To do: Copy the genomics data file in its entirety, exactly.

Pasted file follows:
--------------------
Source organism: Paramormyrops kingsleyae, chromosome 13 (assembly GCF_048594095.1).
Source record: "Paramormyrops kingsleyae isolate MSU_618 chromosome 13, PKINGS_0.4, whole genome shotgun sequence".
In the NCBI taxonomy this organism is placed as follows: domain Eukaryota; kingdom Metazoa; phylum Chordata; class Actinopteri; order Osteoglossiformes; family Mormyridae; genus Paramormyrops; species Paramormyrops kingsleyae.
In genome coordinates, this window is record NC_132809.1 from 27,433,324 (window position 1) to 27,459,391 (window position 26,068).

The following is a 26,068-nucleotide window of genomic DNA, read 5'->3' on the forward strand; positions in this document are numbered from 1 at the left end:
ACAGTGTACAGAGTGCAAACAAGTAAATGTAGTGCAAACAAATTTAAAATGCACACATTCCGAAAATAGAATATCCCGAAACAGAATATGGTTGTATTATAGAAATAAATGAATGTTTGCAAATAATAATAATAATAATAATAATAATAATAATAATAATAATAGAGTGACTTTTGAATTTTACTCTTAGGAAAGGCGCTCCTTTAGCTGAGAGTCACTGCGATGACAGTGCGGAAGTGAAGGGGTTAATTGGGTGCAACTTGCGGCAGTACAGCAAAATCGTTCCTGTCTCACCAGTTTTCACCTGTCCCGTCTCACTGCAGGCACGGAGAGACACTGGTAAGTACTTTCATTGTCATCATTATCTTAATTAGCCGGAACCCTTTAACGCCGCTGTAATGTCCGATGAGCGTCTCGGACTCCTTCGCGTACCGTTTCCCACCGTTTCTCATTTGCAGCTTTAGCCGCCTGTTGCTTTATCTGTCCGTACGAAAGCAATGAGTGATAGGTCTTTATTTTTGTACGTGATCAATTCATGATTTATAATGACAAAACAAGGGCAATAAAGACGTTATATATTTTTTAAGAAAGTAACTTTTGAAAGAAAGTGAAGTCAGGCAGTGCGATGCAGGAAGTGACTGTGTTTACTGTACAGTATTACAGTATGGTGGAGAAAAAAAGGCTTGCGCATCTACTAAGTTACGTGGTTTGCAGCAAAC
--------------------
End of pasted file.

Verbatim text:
Source organism: Paramormyrops kingsleyae, chromosome 13 (assembly GCF_048594095.1).
Source record: "Paramormyrops kingsleyae isolate MSU_618 chromosome 13, PKINGS_0.4, whole genome shotgun sequence".
In the NCBI taxonomy this organism is placed as follows: domain Eukaryota; kingdom Metazoa; phylum Chordata; class Actinopteri; order Osteoglossiformes; family Mormyridae; genus Paramormyrops; species Paramormyrops kingsleyae.
In genome coordinates, this window is record NC_132809.1 from 27,433,324 (window position 1) to 27,459,391 (window position 26,068).

The following is a 26,068-nucleotide window of genomic DNA, read 5'->3' on the forward strand; positions in this document are numbered from 1 at the left end:
ACAGTGTACAGAGTGCAAACAAGTAAATGTAGTGCAAACAAATTTAAAATGCACACATTCCGAAAATAGAATATCCCGAAACAGAATATGGTTGTATTATAGAAATAAATGAATGTTTGCAAATAATAATAATAATAATAATAATAATAATAATAATAATAATAGAGTGACTTTTGAATTTTACTCTTAGGAAAGGCGCTCCTTTAGCTGAGAGTCACTGCGATGACAGTGCGGAAGTGAAGGGGTTAATTGGGTGCAACTTGCGGCAGTACAGCAAAATCGTTCCTGTCTCACCAGTTTTCACCTGTCCCGTCTCACTGCAGGCACGGAGAGACACTGGTAAGTACTTTCATTGTCATCATTATCTTAATTAGCCGGAACCCTTTAACGCCGCTGTAATGTCCGATGAGCGTCTCGGACTCCTTCGCGTACCGTTTCCCACCGTTTCTCATTTGCAGCTTTAGCCGCCTGTTGCTTTATCTGTCCGTACGAAAGCAATGAGTGATAGGTCTTTATTTTTGTACGTGATCAATTCATGATTTATAATGACAAAACAAGGGCAATAAAGACGTTATATATTTTTTAAGAAAGTAACTTTTGAAAGAAAGTGAAGTCAGGCAGTGCGATGCAGGAAGTGACTGTGTTTACTGTACAGTATTACAGTATGGTGGAGAAAAAAAGGCTTGCGCATCTACTAAGTTACGTGGTTTGCAGCAAAC